- A ceasefire was in effect on the Gaza Strip Sunday, brokered by Egypt.
- For days, life in Gaza and Israeli communities near the border has been a daily routine of air strikes and sirens warning of incoming rocket fire.
- There had been mounting calls for a ceasefire to be agreed, including from Israel’s closest ally, the United States.
A ceasefire was in effect on the Gaza Strip Sunday, drawing people back into the streets after five days of cross-border exchanges killed at least 34 Palestinians and one Israeli.
The truce got off to a rough start after the final 30 minutes running up to the expected Saturday 10:00 pm (1900 GMT) deadline saw a volley of fire.
Dozens of rockets were launched from Gaza towards Israel, prompting renewed air strikes, AFP correspondents in the territory said.
Most of the rockets were intercepted by Israeli air defences.
A few more rockets were fired after 1900 GMT, followed by fresh Israeli strikes, before things appeared to calm down.
Two rockets were fired from Gaza after 11:00 pm (2000 GMT) with no victims, the Israeli army said.
Egypt brokered the latest ceasefire, saying it had secured agreement from both Israel and the Palestinian militant group Islamic Jihad.
“Israel’s National Security Adviser Tsahi Hanegbi… thanked Egyptian President Abdel Fattah al-Sisi, and expressed the State of Israel’s appreciation for Egypt’s vigorous efforts to bring about a ceasefire,” a statement from the Israeli prime minister’s office said.
Israel’s response to the Egyptian initiative means “quiet will be answered by quiet, and if Israel is attacked or threatened it will continue to do everything it needs to do in order to defend itself”, he said.
A Palestinian source confirmed Islamic Jihad’s agreement.
“We want to thank Egypt for its efforts,” Islamic Jihad political department official Mohammad al-Hindi told AFP. He has been in Cairo since the fighting erupted on Tuesday.
For days, life in Gaza and Israeli communities near the border has been a daily routine of air strikes and sirens warning of incoming rocket fire.
Residents in the crowded Gaza Strip cowered indoors as the fighting raged, with streets empty and only a few shops and pharmacies open.
“The whole Palestinian people are suffering,” Muhammad Muhanna, 58, told AFP in the ruins of his home. “What have we done?”
In Deir al-Balah in the central Gaza Strip, a dead donkey lay in the ruins of a row of buildings levelled in an Israeli strike.
“No one is safe in their homes,” said Imad Rayan, 64.
A spokesman for the interior ministry in Gaza said on the final day of its campaign the Israeli military had concentrated on “targeting civilians, residential and civilian buildings”.
There had been mounting calls for a ceasefire to be agreed, including from Israel’s closest ally, the United States.
The White House welcomed the agreement and commended Egypt and Qatar’s roles in defusing hostilities.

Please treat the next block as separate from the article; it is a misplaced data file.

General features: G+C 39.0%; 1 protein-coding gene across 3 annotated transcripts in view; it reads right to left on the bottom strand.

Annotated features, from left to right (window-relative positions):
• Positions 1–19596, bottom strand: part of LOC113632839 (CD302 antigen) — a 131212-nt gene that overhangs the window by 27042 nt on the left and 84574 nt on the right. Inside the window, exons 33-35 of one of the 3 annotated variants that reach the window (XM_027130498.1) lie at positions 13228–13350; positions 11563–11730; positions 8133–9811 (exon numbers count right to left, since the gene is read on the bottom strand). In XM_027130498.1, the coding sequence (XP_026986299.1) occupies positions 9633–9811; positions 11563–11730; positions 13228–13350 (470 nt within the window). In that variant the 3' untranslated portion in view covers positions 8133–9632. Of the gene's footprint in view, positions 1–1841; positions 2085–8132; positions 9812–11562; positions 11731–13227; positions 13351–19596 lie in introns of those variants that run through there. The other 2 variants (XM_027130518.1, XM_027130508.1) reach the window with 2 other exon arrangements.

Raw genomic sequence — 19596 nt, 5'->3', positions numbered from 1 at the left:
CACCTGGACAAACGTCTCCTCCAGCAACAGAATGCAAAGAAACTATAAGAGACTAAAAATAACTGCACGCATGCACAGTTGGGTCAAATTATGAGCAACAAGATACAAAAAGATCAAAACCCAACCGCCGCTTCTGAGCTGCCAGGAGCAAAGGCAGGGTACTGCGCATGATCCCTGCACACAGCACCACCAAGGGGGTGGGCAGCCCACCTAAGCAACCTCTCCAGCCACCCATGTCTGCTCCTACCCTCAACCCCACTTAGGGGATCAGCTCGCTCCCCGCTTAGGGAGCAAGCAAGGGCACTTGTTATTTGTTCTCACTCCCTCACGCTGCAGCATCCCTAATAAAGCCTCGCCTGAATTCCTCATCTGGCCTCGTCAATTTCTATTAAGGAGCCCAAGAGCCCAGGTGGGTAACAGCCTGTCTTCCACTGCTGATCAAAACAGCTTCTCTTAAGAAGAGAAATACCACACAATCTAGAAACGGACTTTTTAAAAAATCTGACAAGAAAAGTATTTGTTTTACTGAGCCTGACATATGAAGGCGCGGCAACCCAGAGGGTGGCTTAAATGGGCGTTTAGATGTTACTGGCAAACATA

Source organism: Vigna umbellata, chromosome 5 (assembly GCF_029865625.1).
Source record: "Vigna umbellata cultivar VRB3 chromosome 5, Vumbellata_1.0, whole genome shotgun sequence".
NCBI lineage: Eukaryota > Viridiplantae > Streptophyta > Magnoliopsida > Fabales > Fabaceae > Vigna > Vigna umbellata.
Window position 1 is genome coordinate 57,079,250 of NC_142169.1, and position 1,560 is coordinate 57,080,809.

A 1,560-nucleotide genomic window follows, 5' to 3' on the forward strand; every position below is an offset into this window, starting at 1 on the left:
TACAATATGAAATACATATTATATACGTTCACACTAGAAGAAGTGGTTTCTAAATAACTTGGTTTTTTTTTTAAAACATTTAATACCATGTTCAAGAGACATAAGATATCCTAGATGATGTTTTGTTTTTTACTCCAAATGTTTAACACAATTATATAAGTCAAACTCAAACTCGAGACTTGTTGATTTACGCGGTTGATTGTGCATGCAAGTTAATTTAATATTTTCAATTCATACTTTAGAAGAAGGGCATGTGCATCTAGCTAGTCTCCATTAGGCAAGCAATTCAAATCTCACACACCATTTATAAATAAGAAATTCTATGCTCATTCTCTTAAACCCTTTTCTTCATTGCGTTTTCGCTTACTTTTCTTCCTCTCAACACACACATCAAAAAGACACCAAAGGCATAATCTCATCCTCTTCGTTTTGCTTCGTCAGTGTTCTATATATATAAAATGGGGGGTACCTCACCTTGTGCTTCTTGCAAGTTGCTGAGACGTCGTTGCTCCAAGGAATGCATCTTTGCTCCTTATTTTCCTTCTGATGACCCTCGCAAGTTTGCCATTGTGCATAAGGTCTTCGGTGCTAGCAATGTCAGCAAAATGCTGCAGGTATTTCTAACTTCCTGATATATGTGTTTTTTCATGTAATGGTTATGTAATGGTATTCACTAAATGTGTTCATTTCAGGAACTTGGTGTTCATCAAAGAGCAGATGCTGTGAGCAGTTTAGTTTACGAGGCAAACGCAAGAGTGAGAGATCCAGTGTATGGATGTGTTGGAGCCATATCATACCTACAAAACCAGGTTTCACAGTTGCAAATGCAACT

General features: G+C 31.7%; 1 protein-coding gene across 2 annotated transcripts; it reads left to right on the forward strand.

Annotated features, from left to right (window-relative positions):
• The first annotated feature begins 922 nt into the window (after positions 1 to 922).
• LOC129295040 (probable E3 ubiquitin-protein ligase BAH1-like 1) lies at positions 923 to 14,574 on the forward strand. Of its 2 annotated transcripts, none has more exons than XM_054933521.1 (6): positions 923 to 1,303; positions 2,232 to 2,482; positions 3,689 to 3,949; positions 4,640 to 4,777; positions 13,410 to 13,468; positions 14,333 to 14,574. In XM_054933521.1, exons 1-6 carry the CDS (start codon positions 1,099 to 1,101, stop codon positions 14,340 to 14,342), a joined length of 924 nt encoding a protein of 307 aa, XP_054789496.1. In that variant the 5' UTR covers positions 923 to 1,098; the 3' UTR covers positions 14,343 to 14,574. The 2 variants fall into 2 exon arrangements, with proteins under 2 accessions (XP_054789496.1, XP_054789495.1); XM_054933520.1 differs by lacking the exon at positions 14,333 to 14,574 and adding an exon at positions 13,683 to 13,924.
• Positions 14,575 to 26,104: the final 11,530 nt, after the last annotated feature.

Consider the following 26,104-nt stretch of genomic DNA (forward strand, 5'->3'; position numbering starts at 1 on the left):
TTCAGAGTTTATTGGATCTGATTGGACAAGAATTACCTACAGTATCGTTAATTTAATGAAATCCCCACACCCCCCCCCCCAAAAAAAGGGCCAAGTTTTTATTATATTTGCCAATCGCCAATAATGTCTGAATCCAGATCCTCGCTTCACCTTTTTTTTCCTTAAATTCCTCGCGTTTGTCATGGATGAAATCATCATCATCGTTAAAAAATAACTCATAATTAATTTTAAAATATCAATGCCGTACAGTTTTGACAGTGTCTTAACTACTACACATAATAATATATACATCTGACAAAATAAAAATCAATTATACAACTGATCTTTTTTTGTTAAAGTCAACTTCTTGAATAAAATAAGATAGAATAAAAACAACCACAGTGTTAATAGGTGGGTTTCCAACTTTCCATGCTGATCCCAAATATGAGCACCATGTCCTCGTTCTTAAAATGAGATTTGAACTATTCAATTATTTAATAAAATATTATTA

“US officials worked closely with regional partners to achieve this resolution to the hostilities to prevent further loss of life and restore calm for both Israelis and Palestinians,” White House Press Secretary Karine Jean-Pierre said in a statement on Saturday.
Egypt had kept up its mediation effort despite repeated setbacks.
On Saturday, shrapnel from a rocket fired from Gaza hit a building site in Sdot Negev, just over the border into Israel, killing one man and wounding another. Both were day labourers from Gaza.
Islamic Jihad said its fighters were pursuing “missile strikes on Israeli cities” in revenge for Israeli “assassinations” of their commanders and strikes on populated areas.
The exchange of fire came after the Palestinian health ministry reported the death of two men aged 19 and 32 in an Israeli army raid on a refugee camp in the occupied West Bank city of Nablus.
Palestinian president Mahmud Abbas’s Fatah movement said the two men killed in the raid were members of its armed wing, the Al-Aqsa Martyrs Brigades.
The current bout of violence erupted on Tuesday when Israeli strikes on Gaza killed three leading Islamic Jihad members. Three other senior figures from the Palestinian militant group were killed in later strikes.
They are among at least 34 lives lost in the fighting inside Gaza, according to the territory’s health ministry.
There have been two deaths in Israel, one of them the Gazan day labourer.
The other was an Israeli killed on Thursday when rocket fire struck the central city of Rehovot.
The army said nearly 1,100 rockets had been fired from Gaza towards Israel in the current fighting, including 300 intercepted by its air defences.
Gaza, a coastal enclave that is home to 2.3 million Palestinians, has been plagued by poverty and unemployment since Israel imposed a blockade in 2007 when the Islamist movement Hamas took control.
The territory has seen numerous wars between militant groups and Israel since the Hamas takeover.
This week’s fighting was the worst in the Israeli-Palestinian conflict since an August flare-up that killed nearly 50 Palestinians.
The conflict has escalated since veteran Israeli politician Benjamin Netanyahu returned to power late last year, heading a coalition of extreme right and ultra-Orthodox parties.